Anna Maria Mayor SueLynn’s concern that the city could be losing its old Florida character with increasing vacation rentals appears to have merit.
The city population fell from 1,814 residents in 2000 to 1,503 in the 2010 census, a 17.1 percent decline, according to the U.S. Census Bureau’s online figures.
Yet the number of vacation rentals and adding more bedrooms at vacation rentals is growing, SueLynn said.
Code enforcement officer Gerry Rathvon has documented 452 vacation rental properties in the city in a database, and she is still adding to the list. She said many properties rented out by owners are not in the database because they are difficult to track.
The 452 documented vacation rentals represent 27.7 percent of all buildings — commercial and residential — in the city.
Code enforcement and Manatee County Sheriff’s Office deputies at the Anna Maria substation use the database when they respond to a complaint or incident at a rental property. The database gives them the name and phone number of the responsible party.
City treasurer Diane Percycoe said Anna Maria has 1,647 parcels with structures on them and 186 vacant parcels.
The mayor is concerned that as more homes become vacation rentals, more visitors are coming to the city who do not know the city’s noise, nuisance and parking ordinances. She envisions investors buying vacant properties and building vacation more rentals for investment returns.
The mayor and several property managers and rental agents in Anna Maria have established a list of best practices that are given to tenants when they register, but there are a few owners and rental agents who have yet to subscribe to the recommendations.
A major problem with uninformed vacationers is loud noises and partying after 10 p.m., SueLynn said. It’s just a few people who don’t know the code who can ruin the vacation and residential experience for their neighbors, she observed.
“Please understand, I am all in favor of tourism and growth, but it must be managed tourism and growth. We must keep the residential character of our city,” SueLynn said.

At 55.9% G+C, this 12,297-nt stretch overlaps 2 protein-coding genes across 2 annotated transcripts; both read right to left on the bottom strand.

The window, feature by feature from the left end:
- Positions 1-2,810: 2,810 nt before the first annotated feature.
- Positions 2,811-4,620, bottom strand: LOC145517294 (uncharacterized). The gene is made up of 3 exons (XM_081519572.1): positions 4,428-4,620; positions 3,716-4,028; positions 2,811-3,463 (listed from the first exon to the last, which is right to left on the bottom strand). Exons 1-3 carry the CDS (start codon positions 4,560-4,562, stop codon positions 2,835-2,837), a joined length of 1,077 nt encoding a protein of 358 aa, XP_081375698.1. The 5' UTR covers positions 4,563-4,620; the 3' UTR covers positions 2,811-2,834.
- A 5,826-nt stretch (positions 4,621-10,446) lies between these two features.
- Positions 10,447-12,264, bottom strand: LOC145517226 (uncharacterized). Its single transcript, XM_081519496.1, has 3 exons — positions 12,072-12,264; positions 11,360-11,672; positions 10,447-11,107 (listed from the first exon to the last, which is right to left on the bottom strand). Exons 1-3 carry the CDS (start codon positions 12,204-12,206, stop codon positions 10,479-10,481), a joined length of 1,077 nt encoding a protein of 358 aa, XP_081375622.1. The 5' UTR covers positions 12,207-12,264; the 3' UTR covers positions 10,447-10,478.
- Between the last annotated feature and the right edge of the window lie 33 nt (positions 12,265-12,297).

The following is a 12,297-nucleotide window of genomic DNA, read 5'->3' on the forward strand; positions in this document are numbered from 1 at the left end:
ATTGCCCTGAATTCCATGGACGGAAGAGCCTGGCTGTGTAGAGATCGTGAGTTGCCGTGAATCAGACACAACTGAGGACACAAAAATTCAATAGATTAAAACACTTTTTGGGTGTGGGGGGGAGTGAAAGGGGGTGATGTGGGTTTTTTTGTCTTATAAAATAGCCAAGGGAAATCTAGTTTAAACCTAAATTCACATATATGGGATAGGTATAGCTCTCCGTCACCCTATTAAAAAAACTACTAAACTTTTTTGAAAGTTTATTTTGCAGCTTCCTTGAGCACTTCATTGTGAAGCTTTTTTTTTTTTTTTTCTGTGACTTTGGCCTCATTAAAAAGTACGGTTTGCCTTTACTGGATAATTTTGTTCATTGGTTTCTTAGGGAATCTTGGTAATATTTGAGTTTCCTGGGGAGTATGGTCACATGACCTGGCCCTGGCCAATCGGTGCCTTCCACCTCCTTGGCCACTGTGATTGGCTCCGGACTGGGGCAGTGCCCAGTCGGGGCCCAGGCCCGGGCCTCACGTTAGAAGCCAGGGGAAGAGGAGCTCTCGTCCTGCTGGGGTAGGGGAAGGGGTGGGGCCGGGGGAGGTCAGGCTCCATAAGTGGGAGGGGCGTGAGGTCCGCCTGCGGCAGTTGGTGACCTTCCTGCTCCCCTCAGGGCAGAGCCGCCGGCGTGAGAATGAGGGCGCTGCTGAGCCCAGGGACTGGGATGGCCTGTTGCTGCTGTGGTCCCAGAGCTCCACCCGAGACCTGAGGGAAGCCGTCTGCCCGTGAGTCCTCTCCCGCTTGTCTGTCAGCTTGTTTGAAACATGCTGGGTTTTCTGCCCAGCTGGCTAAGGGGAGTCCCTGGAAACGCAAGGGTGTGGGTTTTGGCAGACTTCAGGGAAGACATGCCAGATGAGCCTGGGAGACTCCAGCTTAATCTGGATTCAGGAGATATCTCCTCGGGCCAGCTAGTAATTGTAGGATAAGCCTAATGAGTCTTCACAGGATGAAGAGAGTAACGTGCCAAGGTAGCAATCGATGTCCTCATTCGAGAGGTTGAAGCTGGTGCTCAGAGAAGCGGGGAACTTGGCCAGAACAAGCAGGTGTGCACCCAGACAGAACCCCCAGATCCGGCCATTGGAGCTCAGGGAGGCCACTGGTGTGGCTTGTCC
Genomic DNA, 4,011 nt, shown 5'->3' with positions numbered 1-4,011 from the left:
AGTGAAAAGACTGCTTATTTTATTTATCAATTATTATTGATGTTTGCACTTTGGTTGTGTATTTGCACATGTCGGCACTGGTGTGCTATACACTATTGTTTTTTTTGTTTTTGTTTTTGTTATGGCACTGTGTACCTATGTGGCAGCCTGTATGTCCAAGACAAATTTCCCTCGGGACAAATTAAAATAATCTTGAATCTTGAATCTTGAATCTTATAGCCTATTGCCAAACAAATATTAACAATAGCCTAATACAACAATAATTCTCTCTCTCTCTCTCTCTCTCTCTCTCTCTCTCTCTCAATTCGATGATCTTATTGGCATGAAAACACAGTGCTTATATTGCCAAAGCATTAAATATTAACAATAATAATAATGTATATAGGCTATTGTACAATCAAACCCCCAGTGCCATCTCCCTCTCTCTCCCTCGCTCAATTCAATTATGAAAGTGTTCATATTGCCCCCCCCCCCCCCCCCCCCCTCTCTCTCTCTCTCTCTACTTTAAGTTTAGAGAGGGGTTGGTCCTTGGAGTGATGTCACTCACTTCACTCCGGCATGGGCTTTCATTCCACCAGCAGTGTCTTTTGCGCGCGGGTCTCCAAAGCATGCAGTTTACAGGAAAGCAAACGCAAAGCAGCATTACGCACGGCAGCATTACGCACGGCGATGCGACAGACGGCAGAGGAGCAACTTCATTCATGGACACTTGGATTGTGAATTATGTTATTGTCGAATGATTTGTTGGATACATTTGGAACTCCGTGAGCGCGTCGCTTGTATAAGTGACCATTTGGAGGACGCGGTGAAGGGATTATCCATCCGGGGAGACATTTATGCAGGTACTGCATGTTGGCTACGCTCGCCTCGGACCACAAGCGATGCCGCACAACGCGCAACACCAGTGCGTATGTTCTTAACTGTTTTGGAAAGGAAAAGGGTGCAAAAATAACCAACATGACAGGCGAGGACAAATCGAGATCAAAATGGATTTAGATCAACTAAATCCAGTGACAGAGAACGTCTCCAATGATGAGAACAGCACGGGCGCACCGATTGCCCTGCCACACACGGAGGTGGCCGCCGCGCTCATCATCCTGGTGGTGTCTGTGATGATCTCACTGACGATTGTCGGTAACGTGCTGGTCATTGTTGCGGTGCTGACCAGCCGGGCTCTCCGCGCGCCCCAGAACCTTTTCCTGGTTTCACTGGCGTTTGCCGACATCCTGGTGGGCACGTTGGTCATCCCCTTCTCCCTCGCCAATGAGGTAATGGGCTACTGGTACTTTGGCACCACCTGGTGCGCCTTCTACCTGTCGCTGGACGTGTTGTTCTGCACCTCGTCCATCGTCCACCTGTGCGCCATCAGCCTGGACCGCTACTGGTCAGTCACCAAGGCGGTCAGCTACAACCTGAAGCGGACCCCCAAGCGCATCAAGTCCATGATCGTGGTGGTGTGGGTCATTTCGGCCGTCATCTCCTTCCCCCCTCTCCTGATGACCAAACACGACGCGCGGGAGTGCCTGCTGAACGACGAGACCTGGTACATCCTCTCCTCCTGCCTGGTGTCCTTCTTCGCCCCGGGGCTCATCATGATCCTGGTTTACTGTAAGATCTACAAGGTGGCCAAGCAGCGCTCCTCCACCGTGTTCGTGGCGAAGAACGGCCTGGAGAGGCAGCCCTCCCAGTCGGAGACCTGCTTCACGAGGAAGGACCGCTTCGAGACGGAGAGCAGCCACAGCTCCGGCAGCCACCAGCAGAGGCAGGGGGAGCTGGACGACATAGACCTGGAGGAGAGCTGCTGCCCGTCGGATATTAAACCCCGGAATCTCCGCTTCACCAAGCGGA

“We are a small, old-Florida city that draws a lot of visitors every year. I’m happy people can see what a wonderful city we have, but we have to ensure it’s here for future generations,” the mayor said.
The Legislature passed a bill in June 2011 allowing any homeowner to rent his or her home. The bill did not affect grandfathered city codes that restrict rentals to specific areas of a city, but Anna Maria had no such code in place in 2011.
The mayor wants to do all she can to ensure Anna Maria remains old Florida for residents and visitors, but the continued loss of residents is a growing concern.
And it’s not just Anna Maria that is losing people and adding vacation rentals, she said.
According to the 2000 census, Holmes Beach had 4,966 residents and the 2010 census reported 3,836 residents. In Bradenton Beach, the Census Bureau reported the population went from 1,482 in 2000 to 1,171 in 2010.
The bureau reported Anna Maria Island’s three cities had a total population in 2000 of 8,262 people. That figure dropped to 6,510 in the 2010 census, a decline of 21.2 percent.
“Think about that,” SueLynn said. “In 10 years, this island lost more than 20 percent of its residents. Think of the reasons why this has happened.”
She hopes there will be some old Florida left on Anna Maria Island for future generations.
The mayor said she would like the commission to look at the number of parking spaces allowed at all residences, including vacation rentals.
“Right now, people can park on the lawn of a house. It’s legal,” she said.
The mayor also would like commissioners to consider that there is no restriction on the number of bedrooms that can be constructed, or added to a current dwelling if other codes are met.